greatest common divisor
if and , then .
More intuitively, the greatest common divisor is the largest integer dividing both and .
For example, , , , and
Given two (rational) integers, one can construct their gcd via Euclidean algorithm. Once the gcd is found, it can be written as a linear combination of the two integers. That is, for any two integers and , we have for some integers and . This expression is known as the Bezout identity.
One can generalize the notion of a gcd of two integers into a gcd of two elements in a commutative ring. However, given two elements in a general commutative ring, even an integral domain, a gcd may not exist. For example, in , a gcd for the elements and does not exist, for and are both common divisors of and , but neither one divides another.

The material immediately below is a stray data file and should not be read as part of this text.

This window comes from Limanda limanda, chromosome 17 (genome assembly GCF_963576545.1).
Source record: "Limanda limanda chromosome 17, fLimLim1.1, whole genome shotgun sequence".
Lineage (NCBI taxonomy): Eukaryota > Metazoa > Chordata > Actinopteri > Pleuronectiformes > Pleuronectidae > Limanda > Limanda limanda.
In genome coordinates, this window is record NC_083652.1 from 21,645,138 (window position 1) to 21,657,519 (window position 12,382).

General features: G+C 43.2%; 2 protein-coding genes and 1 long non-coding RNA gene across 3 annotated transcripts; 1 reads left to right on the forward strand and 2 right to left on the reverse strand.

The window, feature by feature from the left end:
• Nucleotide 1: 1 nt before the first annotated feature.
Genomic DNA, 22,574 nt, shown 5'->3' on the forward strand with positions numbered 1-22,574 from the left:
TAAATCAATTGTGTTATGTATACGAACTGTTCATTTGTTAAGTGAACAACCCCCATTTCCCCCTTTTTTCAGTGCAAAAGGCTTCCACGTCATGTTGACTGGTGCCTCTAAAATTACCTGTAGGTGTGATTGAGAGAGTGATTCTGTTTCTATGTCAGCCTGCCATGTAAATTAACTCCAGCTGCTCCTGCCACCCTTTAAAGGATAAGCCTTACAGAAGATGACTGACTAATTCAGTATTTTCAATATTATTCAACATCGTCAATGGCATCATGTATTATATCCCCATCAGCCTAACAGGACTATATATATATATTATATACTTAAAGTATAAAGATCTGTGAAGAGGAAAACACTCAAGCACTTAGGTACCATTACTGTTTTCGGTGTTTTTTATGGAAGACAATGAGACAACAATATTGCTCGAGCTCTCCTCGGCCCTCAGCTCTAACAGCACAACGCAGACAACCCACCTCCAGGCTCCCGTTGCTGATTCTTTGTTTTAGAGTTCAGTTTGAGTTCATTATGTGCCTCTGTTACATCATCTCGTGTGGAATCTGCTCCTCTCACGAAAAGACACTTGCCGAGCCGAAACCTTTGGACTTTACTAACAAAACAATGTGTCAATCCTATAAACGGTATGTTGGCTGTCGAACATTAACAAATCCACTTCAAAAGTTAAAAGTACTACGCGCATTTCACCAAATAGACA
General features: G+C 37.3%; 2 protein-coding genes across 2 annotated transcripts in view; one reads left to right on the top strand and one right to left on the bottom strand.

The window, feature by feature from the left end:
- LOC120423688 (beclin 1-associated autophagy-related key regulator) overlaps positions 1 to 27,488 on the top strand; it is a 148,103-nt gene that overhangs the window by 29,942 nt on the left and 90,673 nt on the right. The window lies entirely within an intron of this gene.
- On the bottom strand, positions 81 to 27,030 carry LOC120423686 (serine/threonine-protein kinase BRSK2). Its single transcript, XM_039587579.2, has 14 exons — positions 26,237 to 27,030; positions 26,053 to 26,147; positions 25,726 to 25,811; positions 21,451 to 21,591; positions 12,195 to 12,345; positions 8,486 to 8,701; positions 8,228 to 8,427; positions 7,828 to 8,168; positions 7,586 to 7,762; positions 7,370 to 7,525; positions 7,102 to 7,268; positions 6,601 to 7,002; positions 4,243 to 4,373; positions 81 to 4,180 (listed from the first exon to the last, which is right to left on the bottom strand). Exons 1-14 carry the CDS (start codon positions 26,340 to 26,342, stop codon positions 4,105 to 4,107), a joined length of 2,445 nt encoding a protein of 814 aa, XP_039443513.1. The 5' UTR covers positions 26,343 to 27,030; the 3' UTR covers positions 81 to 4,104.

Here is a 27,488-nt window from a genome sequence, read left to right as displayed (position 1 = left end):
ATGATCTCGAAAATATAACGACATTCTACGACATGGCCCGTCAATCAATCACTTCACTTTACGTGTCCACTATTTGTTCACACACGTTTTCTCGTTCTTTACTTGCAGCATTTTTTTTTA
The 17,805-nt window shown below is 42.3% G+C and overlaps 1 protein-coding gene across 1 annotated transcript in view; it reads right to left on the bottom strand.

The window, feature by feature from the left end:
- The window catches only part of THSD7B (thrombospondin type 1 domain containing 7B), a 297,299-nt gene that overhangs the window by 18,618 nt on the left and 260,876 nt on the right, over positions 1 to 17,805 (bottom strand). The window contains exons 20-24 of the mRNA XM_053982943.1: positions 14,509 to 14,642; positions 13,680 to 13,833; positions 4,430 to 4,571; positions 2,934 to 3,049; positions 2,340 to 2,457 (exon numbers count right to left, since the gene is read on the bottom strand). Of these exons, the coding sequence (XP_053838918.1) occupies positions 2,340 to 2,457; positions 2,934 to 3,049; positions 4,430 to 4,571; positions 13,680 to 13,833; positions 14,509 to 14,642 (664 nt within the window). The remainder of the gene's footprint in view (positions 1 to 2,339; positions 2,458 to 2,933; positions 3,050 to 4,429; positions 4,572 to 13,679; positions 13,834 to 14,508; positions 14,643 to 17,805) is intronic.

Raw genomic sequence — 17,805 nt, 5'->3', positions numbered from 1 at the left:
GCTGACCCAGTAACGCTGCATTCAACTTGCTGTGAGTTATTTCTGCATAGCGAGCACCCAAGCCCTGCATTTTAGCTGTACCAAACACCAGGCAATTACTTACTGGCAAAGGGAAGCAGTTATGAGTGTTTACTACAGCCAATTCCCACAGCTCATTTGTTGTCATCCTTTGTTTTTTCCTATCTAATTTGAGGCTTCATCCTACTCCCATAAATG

The idea of the gcd of two integers can be generalized in another direction: to the gcd of a non-empty set of integers. If is a non-empty set of integers, then the of , is a positive integer such that
for all ,
if , then .
We denote .
If , then .
For any , there is a finite subset such that .
|Title||greatest common divisor|
|Date of creation||2013-03-22 11:46:50|
|Last modified on||2013-03-22 11:46:50|
|Last modified by||CWoo (3771)|
|Synonym||greatest common factor|
|Synonym||highest common factor|